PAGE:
The perception among building owners and specifiers is that a concrete parking lot may be better but it's considerably more expensive than asphalt. No matter how many times they hear about life-cycle costs or sustainability, the decision usually comes back to initial cost. Well, guess what—initial cost is no longer an issue.
Today, as asphalt prices have increased and technology has improved, the concrete industry has a great story and we need to tell it. What you need to make the case are some cold hard facts.
As important as the current cost of asphalt is to this discussion, just as important is the volatility of those prices and where the price is going in the future. Concrete materials are nearly all produced in the United States and are not as dependent as asphalt prices are on the value of the dollar or the price of a barrel of oil. “As long as the dollar is weak internationally and oil prices trend up, concrete is more cost effective,” says Greg Scurto, senior consultant of Scurto Cement Construction, Gilberts, Ill. “Sure, there are other factors, such as demand and energy supplies, but we believe that on an initial cost basis, concrete is becoming more and more competitive—and on a sustainability basis, it's far less expensive.”
An increasingly important factor in the cost of asphalt comes from the oil refining process. In a recent Webinar sponsored by the Silver Spring, Md.-based National Ready Mixed Concrete Association (NRMCA), Phil Kresge, senior director of national resources, noted that with the older topping refineries, 40% of a barrel of oil ended up as asphalt. Compare that to the today's catalytic cracking units where only 12% is asphalt or to the very new coker refineries that produce no residual asphalt only coke, which is sold to the steel industry or to the cement industry as fuel for kilns. All this leads to a dwindling supply of asphaltic binders. In addition, the asphalt that is available in the future will mostly go to highway department projects, not to commercial parking lots.
An important concept when comparing the cost of concrete parking lots to asphalt is the structural number. This is based on AASHTO's 1993 “Guide for the Design of Pavement Structures.” In that guide, 1 inch of the various materials used for pavement systems was assigned a coefficient based on its ability to support loads. This helps to show that 1 inch of concrete (with a coefficient of 0.5) has more strength than 1 inch of asphalt (with a coefficient of 0.2 to 0.4).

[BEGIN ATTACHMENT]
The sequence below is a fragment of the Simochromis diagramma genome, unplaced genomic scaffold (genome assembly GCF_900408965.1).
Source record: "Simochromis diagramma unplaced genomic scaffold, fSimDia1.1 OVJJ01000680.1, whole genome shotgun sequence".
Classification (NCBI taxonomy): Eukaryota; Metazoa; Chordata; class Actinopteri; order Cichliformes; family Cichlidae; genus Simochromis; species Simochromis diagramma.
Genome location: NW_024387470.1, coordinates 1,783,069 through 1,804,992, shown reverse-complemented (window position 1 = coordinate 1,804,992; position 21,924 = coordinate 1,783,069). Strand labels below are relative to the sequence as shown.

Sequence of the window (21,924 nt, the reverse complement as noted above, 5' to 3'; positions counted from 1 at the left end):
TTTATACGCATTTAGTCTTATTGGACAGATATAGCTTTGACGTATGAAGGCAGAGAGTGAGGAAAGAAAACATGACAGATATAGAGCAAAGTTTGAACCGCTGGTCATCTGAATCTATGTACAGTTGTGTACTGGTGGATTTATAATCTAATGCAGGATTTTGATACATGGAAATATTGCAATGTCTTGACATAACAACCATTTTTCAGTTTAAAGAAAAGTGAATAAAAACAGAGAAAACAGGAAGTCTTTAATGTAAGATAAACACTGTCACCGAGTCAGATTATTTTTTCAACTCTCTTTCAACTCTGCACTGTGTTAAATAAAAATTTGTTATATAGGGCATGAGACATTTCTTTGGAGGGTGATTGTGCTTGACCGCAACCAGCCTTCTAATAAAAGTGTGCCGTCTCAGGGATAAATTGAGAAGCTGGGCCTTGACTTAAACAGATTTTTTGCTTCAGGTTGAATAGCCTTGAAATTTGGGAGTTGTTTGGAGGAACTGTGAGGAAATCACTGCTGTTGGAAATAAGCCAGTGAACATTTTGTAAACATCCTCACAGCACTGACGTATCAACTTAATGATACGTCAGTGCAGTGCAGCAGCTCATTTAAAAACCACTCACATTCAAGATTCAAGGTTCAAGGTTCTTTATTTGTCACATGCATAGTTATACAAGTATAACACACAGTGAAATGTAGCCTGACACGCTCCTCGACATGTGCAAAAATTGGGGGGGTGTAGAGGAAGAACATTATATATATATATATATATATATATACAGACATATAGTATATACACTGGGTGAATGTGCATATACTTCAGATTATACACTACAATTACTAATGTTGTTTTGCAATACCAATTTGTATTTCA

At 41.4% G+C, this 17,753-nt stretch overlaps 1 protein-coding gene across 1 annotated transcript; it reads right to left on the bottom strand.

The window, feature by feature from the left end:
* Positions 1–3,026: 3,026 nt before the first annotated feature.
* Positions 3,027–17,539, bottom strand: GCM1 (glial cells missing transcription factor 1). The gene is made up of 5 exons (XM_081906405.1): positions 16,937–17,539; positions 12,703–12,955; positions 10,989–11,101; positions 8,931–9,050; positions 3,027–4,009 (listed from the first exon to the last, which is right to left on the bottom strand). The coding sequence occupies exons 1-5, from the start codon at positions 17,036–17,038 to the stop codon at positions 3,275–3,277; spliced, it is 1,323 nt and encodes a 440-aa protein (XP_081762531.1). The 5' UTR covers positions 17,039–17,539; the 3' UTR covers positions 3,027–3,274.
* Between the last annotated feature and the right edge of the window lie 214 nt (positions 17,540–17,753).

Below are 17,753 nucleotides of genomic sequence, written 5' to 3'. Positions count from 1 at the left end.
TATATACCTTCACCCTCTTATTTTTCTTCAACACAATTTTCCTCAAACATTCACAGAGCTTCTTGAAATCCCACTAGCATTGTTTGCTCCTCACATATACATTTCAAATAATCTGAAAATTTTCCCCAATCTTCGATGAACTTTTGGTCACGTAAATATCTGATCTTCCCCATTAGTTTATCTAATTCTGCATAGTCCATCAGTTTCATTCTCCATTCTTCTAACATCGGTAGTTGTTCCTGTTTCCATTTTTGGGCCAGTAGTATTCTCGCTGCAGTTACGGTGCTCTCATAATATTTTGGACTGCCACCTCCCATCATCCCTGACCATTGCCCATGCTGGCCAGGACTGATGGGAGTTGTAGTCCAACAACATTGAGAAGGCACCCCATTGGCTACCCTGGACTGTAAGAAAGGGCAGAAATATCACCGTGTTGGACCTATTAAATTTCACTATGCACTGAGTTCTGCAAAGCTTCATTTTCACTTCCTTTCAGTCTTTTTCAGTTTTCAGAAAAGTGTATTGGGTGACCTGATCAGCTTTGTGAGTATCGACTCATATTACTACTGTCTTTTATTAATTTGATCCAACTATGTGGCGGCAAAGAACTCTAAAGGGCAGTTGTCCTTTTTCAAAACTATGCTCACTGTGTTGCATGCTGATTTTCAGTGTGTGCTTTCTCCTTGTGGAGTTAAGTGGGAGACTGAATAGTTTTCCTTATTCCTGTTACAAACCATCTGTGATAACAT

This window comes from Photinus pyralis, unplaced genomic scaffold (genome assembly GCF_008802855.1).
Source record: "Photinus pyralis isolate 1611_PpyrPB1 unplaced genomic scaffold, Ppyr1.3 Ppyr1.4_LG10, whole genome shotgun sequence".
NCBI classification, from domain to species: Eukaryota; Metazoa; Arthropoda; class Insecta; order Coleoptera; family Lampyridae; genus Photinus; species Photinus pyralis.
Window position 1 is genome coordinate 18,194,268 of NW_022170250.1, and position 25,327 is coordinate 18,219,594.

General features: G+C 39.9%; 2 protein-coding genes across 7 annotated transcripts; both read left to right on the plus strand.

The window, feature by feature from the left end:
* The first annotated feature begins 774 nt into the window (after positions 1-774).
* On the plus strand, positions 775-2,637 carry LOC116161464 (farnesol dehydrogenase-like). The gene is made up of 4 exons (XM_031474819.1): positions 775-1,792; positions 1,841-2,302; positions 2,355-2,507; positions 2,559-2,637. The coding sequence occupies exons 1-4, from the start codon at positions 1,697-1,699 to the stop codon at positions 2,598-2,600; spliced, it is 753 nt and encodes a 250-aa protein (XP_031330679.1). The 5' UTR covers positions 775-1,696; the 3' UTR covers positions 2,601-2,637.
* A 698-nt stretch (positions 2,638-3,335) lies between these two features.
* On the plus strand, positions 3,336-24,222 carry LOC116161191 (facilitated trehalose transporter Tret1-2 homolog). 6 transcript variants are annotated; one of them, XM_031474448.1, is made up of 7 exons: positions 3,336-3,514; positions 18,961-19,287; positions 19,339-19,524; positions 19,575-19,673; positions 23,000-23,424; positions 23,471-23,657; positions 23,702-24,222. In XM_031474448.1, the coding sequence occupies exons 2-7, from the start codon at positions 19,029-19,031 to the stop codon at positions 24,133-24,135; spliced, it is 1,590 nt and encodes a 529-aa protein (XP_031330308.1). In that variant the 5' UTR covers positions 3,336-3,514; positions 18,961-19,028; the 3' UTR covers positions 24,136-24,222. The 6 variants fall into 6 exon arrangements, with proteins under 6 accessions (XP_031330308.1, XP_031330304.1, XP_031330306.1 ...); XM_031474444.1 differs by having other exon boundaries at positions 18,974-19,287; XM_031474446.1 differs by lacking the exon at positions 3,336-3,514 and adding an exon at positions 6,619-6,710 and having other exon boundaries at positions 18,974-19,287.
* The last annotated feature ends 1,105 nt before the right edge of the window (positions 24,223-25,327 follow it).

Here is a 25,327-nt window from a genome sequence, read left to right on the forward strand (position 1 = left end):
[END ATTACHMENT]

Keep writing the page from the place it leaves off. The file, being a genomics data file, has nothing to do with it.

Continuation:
Say a project needs a structural number of 2.5, which is adequate for car traffic and the occasional truck. That would take 5 inches of concrete if placed directly on soil or 4 inches of concrete on 4 inches of subbase (with a coefficient of 0.12). An equivalent asphalt pavement with a coefficient of 0.3 would require 2½ inches of surface asphalt, 4 inches of asphalt base, and 4 inches of aggregate subbase.
Scurto emphasizes the importance of this approach. “You can't talk about concrete paving in the old way where everything is 7 or 8 inches thick by default. What you need to look at is your performance expectations for the asphalt and then design a concrete pavement for similar or slightly higher performance. Then you can compare apples to apples on a first cost basis,” he says.
He also notes that the total profile of the pavement needs to be factored into the calculation. “In the excavation bid, if there is haul off of soil, the profile of the concrete paving is so much thinner that the savings on the excavation makes it a no-brainer to go with the higher quality paving. Where an asphalt pavement might have a 16- to 19-inch profile, a concrete pavement system might only be 9 or 10 inches thick,” he says. “But you have to get in early so that the excavators can bid both options.”
Kresge also urges concrete contractors to encourage potential customers to quantify comparable pavements rather than looking at pavements of the same thickness. To assist with this, NRMCA has developed Concrete Pavement Analyst, a software package that allows users, as Kresge says, “to make an educated quantified comparison.” This package is free from NRMCA by contacting the concrete promotional group in your area. Go to www.concreteanswers.org/CPA_software.html for details.
Life-cycle cost is where a concrete parking lot, with its very low maintenance needs, has always had a big advantage over asphalt paving. “We give a three-year warranty as long as they allow us to use the sealer we want,” says Scurto. “I've got a parking lot that I placed in 1981 and only about 3% of the lot has been removed and replaced. An asphalt lot that old is called subbase.”